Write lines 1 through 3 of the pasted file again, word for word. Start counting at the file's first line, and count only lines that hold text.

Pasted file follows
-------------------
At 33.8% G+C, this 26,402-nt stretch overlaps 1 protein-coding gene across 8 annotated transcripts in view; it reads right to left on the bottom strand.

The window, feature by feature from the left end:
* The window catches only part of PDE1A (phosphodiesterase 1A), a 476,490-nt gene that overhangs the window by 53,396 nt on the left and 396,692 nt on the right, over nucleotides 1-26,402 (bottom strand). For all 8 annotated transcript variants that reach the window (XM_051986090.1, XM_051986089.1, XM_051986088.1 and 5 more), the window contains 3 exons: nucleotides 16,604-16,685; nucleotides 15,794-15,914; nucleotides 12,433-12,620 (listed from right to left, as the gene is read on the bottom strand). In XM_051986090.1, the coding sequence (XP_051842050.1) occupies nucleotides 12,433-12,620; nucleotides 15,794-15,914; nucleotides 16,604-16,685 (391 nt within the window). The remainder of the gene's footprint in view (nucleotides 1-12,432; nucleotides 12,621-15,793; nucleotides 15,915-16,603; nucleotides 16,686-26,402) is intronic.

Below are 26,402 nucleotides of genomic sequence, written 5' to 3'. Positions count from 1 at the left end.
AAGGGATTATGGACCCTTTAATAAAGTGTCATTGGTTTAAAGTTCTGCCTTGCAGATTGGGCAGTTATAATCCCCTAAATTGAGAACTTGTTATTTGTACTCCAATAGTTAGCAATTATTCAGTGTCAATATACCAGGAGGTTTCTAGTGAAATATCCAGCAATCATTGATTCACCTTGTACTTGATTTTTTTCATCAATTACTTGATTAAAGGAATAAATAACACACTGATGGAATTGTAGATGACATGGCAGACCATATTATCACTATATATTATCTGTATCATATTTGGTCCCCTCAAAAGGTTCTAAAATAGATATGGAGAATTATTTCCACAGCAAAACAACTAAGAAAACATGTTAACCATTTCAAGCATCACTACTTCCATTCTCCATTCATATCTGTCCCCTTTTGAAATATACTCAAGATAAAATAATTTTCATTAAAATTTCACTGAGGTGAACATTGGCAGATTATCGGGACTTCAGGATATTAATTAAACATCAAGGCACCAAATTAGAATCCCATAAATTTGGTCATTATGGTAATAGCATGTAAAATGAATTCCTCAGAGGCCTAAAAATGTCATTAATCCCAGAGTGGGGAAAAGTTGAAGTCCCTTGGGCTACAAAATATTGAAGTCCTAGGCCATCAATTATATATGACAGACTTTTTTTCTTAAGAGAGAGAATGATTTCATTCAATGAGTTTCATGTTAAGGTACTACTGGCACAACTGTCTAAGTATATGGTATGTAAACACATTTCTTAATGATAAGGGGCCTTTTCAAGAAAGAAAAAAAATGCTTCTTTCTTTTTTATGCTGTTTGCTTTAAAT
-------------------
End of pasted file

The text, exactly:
At 33.8% G+C, this 26,402-nt stretch overlaps 1 protein-coding gene across 8 annotated transcripts in view; it reads right to left on the bottom strand.

The window, feature by feature from the left end:
* The window catches only part of PDE1A (phosphodiesterase 1A), a 476,490-nt gene that overhangs the window by 53,396 nt on the left and 396,692 nt on the right, over nucleotides 1-26,402 (bottom strand). For all 8 annotated transcript variants that reach the window (XM_051986090.1, XM_051986089.1, XM_051986088.1 and 5 more), the window contains 3 exons: nucleotides 16,604-16,685; nucleotides 15,794-15,914; nucleotides 12,433-12,620 (listed from right to left, as the gene is read on the bottom strand). In XM_051986090.1, the coding sequence (XP_051842050.1) occupies nucleotides 12,433-12,620; nucleotides 15,794-15,914; nucleotides 16,604-16,685 (391 nt within the window). The remainder of the gene's footprint in view (nucleotides 1-12,432; nucleotides 12,621-15,793; nucleotides 15,915-16,603; nucleotides 16,686-26,402) is intronic.